• Society: composition of rural society, ruling classes, town dwellers, women, religious classes, caste and slavery under the Sultanate, Bhakti movement, Sufi movement
  • Culture: Persian literature, literature in the regional languages of North India, literature in the languages of South India, Sultanate architecture and new structural forms, painting, evolution of a composite culture
  • Economy: Agricultural production, rise of urban economy and non-agricultural production, trade and commerce

 

18. The Fifteenth and Early Sixteenth Century – Political Developments and Economy:

  • Rise of Provincial Dynasties: Bengal, Kashmir (Zain-ul-Abidin), Gujarat, Malwa, Bahmanids
  • The Vijayanagra Empire
  • Lodhis
  • Mughal Empire, First phase: Babur and Humayun
  • The Sur Empire: Sher Shah’s administration
  • Portuguese Colonial enterprise
  • Bhakti and Sufi Movements

 

19.  The Fifteenth and early Sixteenth Century – Society and Culture:

  • Regional cultural specificity – Literary traditions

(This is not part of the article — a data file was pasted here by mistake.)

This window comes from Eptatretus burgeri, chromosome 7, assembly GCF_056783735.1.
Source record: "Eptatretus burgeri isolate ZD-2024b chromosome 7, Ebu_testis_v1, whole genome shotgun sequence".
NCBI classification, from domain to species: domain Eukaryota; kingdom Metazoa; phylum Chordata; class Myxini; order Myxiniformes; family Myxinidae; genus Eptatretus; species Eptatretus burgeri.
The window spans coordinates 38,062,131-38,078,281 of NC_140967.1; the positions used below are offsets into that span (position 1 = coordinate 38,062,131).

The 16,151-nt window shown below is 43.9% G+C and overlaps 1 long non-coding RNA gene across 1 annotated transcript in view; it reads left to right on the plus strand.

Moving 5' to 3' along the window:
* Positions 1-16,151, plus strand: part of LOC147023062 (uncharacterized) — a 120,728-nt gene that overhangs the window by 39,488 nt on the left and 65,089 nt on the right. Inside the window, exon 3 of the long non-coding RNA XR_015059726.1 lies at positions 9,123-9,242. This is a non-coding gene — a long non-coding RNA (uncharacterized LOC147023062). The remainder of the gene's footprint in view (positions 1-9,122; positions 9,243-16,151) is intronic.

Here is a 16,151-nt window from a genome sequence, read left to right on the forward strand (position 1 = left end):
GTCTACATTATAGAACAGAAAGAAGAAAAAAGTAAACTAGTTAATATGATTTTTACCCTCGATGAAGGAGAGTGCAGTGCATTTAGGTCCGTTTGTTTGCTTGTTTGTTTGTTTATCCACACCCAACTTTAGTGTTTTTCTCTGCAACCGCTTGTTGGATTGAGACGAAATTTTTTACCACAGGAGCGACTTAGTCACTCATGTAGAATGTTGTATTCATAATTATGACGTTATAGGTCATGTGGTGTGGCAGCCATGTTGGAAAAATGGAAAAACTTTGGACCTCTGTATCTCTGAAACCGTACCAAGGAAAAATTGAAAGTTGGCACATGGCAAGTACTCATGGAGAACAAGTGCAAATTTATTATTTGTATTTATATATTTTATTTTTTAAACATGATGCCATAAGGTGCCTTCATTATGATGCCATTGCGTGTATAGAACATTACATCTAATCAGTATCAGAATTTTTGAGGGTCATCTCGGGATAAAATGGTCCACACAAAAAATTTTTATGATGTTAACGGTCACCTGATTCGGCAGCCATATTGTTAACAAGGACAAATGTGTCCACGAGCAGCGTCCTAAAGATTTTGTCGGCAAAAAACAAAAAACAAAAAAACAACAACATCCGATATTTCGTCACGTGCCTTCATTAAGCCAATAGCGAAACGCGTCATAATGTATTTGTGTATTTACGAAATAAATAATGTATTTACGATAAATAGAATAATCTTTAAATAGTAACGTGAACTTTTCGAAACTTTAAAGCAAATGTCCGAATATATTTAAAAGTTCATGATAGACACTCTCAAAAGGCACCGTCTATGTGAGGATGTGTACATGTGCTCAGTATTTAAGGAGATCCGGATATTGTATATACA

• Provincial architecture
  • Society, culture, literature and the arts in Vijayanagara Empire.

 

20.  Akbar:

  • Conquests and consolidation of the Empire
  • Establishment of Jagir and Mansab systems
  • Rajput policy
  • Evolution of religious and social outlook, theory of Sulh-i-kul and religious policy
  • Court patronage of art and technology

 

21. Mughal Empire in the Seventeenth Century:

  • Major administrative policies of Jahangir, Shahjahan and Aurangzeb
  • The Empire and the Zamindars
  • Religious policies of Jahangir, Shah Jahan and Aurangzeb
  • Nature of the Mughal State
  • Late Seventeenth century crisis and the revolts
  • The Ahom Kingdom
  • Shivaji and the early Maratha Kingdom.

 

22.  Economy and Society in the Sixteenth and Seventeenth Centuries:

  • Population, agricultural production, craft production
  • Towns, commerce with Europe through Dutch, English and French companies : a trade revolution – Indian mercantile classes, banking, insurance and credit systems
  • Condition of peasants, condition of women
  • Evolution of the Sikh community and the Khalsa Panth

 

23.  Culture in the Mughal Empire:

  • Persian histories and other literature
  • Hindi and other religious literature
  • Mughal architecture
  • Mughal painting
  • Provincial architecture and painting – Classical music
  • Science and technology

 

24. The Eighteenth Century:

  • Factors for the decline of the Mughal Empire
  • The regional principalities: Nizam’s Deccan, Bengal, Awadh
  • Maratha ascendancy under the Peshwas